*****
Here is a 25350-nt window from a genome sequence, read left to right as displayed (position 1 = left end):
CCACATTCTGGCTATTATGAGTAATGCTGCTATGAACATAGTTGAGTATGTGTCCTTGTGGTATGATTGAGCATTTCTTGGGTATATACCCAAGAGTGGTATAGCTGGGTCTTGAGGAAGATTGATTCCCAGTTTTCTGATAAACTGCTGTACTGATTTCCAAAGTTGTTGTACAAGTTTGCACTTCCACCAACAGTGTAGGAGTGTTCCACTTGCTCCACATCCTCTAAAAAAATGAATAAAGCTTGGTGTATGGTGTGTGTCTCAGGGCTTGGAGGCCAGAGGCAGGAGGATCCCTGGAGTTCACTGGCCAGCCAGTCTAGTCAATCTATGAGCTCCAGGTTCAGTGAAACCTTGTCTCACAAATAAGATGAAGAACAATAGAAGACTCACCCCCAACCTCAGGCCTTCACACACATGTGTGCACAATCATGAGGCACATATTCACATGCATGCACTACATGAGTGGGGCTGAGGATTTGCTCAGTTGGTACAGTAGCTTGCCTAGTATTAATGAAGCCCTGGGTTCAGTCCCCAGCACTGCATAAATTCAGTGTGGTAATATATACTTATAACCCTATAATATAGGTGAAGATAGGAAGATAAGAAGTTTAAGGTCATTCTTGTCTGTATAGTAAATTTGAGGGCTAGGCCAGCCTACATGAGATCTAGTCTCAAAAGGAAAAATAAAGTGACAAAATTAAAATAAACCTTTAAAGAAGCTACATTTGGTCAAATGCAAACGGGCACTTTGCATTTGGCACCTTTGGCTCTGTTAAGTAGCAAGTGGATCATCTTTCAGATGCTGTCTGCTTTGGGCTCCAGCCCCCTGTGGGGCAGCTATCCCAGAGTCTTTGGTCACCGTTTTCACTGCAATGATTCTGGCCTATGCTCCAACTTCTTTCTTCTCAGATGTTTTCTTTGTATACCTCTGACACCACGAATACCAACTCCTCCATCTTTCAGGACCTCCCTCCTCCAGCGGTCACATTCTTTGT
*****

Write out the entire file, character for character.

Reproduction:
Here is a 25350-nt window from a genome sequence, read left to right as displayed (position 1 = left end):
CCACATTCTGGCTATTATGAGTAATGCTGCTATGAACATAGTTGAGTATGTGTCCTTGTGGTATGATTGAGCATTTCTTGGGTATATACCCAAGAGTGGTATAGCTGGGTCTTGAGGAAGATTGATTCCCAGTTTTCTGATAAACTGCTGTACTGATTTCCAAAGTTGTTGTACAAGTTTGCACTTCCACCAACAGTGTAGGAGTGTTCCACTTGCTCCACATCCTCTAAAAAAATGAATAAAGCTTGGTGTATGGTGTGTGTCTCAGGGCTTGGAGGCCAGAGGCAGGAGGATCCCTGGAGTTCACTGGCCAGCCAGTCTAGTCAATCTATGAGCTCCAGGTTCAGTGAAACCTTGTCTCACAAATAAGATGAAGAACAATAGAAGACTCACCCCCAACCTCAGGCCTTCACACACATGTGTGCACAATCATGAGGCACATATTCACATGCATGCACTACATGAGTGGGGCTGAGGATTTGCTCAGTTGGTACAGTAGCTTGCCTAGTATTAATGAAGCCCTGGGTTCAGTCCCCAGCACTGCATAAATTCAGTGTGGTAATATATACTTATAACCCTATAATATAGGTGAAGATAGGAAGATAAGAAGTTTAAGGTCATTCTTGTCTGTATAGTAAATTTGAGGGCTAGGCCAGCCTACATGAGATCTAGTCTCAAAAGGAAAAATAAAGTGACAAAATTAAAATAAACCTTTAAAGAAGCTACATTTGGTCAAATGCAAACGGGCACTTTGCATTTGGCACCTTTGGCTCTGTTAAGTAGCAAGTGGATCATCTTTCAGATGCTGTCTGCTTTGGGCTCCAGCCCCCTGTGGGGCAGCTATCCCAGAGTCTTTGGTCACCGTTTTCACTGCAATGATTCTGGCCTATGCTCCAACTTCTTTCTTCTCAGATGTTTTCTTTGTATACCTCTGACACCACGAATACCAACTCCTCCATCTTTCAGGACCTCCCTCCTCCAGCGGTCACATTCTTTGT